Esophageal Atresia

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Esophageal Atresia
Five variations of esophageal atresia are shown.
The most common form is shown on the left where the esophagus ends in a blind pouch.
Arrows indicate the flow of food and air.
The most common form of esophageal atresia is shown in which the esophagus ends in a blind pouch. The trachea communicates by a fistula with the lower esophagus and stomach. 90% of infants with this defect have this type.
A form of esophageal atresia is shown in which both upper and lower segments of the esophagus end in a blind pouch. This occurs in 5% to 8% of infants with this defect. Arrows indicate the flow of food and air.
A form of esophageal atresia is shown in which both upper and lower segments of the esophagus communicate with the trachea. This occurs in 2% to 3% of infants with this defect. Arrows indicate the flow of food and air.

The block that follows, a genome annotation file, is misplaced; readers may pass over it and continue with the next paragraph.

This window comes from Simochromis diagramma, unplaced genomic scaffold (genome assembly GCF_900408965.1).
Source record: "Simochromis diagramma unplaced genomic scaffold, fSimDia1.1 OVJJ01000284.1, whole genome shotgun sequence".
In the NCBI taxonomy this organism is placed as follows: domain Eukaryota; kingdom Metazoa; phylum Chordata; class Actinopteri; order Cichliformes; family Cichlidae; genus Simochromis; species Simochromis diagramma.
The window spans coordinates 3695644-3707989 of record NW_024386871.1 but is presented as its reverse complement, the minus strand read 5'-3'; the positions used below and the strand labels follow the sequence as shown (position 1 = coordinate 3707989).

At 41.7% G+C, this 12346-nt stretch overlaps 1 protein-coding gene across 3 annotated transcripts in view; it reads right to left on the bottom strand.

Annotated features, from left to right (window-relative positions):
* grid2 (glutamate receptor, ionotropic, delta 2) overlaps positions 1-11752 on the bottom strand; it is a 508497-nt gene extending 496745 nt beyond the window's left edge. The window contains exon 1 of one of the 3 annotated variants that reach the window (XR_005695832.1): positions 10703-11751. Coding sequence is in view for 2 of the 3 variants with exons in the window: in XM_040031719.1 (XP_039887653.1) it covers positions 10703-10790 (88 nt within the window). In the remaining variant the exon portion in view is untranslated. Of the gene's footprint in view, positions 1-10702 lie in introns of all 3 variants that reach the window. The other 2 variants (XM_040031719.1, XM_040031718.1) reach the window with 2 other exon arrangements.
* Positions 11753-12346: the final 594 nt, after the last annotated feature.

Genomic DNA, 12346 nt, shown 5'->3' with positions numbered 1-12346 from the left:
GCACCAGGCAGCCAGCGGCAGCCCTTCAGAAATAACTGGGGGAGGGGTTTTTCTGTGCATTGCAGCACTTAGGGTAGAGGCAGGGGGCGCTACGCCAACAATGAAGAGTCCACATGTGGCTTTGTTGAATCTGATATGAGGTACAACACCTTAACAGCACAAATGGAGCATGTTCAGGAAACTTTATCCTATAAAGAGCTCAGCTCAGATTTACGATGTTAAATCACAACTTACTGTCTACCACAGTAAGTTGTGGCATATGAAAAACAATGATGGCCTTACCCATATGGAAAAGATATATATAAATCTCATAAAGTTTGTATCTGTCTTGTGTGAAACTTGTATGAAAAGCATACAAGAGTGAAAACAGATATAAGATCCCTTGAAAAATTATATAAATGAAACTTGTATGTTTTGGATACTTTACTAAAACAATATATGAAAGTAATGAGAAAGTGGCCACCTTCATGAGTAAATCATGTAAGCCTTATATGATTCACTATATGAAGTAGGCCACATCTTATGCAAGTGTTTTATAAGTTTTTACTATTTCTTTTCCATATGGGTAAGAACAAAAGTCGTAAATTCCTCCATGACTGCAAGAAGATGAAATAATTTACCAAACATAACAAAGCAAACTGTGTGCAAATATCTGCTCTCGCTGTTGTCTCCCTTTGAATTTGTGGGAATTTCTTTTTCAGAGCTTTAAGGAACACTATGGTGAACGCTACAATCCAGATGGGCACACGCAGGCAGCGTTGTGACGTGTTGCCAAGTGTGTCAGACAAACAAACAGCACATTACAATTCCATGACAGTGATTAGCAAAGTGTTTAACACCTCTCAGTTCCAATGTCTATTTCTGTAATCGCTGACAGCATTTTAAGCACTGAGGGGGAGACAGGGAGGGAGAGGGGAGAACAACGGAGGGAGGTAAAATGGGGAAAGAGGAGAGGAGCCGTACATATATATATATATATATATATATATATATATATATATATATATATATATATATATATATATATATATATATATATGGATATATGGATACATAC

A very rare form of esophageal atresia is shown in which both upper segments of the esophagus ends in a blind pouch and communicate by fistula with the trachea. Arrows indicate the flow of food and air.
A form of esophageal atresia is shown in which a fistula connects both upper and lowers segments of the esophagus. Arrows indicate the flow of food and air.
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